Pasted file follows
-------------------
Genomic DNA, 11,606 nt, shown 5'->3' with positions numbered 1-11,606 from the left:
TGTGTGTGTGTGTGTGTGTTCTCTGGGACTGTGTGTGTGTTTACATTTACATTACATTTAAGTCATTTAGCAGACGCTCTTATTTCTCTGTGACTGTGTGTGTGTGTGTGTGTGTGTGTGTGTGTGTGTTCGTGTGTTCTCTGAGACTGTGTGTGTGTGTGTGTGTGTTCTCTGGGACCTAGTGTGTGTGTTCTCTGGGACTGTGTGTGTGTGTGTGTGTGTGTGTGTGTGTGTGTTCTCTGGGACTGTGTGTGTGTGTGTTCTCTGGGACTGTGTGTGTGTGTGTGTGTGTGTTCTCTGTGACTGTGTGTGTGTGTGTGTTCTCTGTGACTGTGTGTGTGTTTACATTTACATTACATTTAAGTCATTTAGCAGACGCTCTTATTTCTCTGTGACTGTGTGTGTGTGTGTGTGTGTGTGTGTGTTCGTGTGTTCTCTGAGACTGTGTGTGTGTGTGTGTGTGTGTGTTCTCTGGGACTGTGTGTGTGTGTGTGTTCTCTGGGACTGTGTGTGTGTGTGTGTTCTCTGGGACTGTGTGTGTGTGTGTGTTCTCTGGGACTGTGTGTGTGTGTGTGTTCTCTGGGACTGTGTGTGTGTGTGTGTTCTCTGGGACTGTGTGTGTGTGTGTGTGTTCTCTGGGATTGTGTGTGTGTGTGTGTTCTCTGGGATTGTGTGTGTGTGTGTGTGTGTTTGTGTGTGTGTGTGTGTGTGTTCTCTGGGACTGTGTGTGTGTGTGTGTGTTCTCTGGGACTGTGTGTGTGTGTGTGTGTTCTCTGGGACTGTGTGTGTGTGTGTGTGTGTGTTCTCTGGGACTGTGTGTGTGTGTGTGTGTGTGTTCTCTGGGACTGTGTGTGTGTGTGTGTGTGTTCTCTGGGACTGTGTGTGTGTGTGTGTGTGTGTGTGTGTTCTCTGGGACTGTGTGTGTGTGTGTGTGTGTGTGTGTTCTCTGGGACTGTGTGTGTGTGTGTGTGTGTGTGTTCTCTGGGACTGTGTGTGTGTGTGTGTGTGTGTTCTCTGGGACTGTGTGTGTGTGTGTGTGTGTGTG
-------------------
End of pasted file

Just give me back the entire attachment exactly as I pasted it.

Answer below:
Genomic DNA, 11,606 nt, shown 5'->3' with positions numbered 1-11,606 from the left:
TGTGTGTGTGTGTGTGTGTTCTCTGGGACTGTGTGTGTGTTTACATTTACATTACATTTAAGTCATTTAGCAGACGCTCTTATTTCTCTGTGACTGTGTGTGTGTGTGTGTGTGTGTGTGTGTGTGTGTTCGTGTGTTCTCTGAGACTGTGTGTGTGTGTGTGTGTGTTCTCTGGGACCTAGTGTGTGTGTTCTCTGGGACTGTGTGTGTGTGTGTGTGTGTGTGTGTGTGTGTGTTCTCTGGGACTGTGTGTGTGTGTGTTCTCTGGGACTGTGTGTGTGTGTGTGTGTGTGTTCTCTGTGACTGTGTGTGTGTGTGTGTTCTCTGTGACTGTGTGTGTGTTTACATTTACATTACATTTAAGTCATTTAGCAGACGCTCTTATTTCTCTGTGACTGTGTGTGTGTGTGTGTGTGTGTGTGTGTTCGTGTGTTCTCTGAGACTGTGTGTGTGTGTGTGTGTGTGTGTTCTCTGGGACTGTGTGTGTGTGTGTGTTCTCTGGGACTGTGTGTGTGTGTGTGTTCTCTGGGACTGTGTGTGTGTGTGTGTTCTCTGGGACTGTGTGTGTGTGTGTGTTCTCTGGGACTGTGTGTGTGTGTGTGTTCTCTGGGACTGTGTGTGTGTGTGTGTGTTCTCTGGGATTGTGTGTGTGTGTGTGTTCTCTGGGATTGTGTGTGTGTGTGTGTGTGTTTGTGTGTGTGTGTGTGTGTGTTCTCTGGGACTGTGTGTGTGTGTGTGTGTTCTCTGGGACTGTGTGTGTGTGTGTGTGTTCTCTGGGACTGTGTGTGTGTGTGTGTGTGTGTTCTCTGGGACTGTGTGTGTGTGTGTGTGTGTGTTCTCTGGGACTGTGTGTGTGTGTGTGTGTGTTCTCTGGGACTGTGTGTGTGTGTGTGTGTGTGTGTGTGTTCTCTGGGACTGTGTGTGTGTGTGTGTGTGTGTGTGTTCTCTGGGACTGTGTGTGTGTGTGTGTGTGTGTGTTCTCTGGGACTGTGTGTGTGTGTGTGTGTGTGTTCTCTGGGACTGTGTGTGTGTGTGTGTGTGTGTG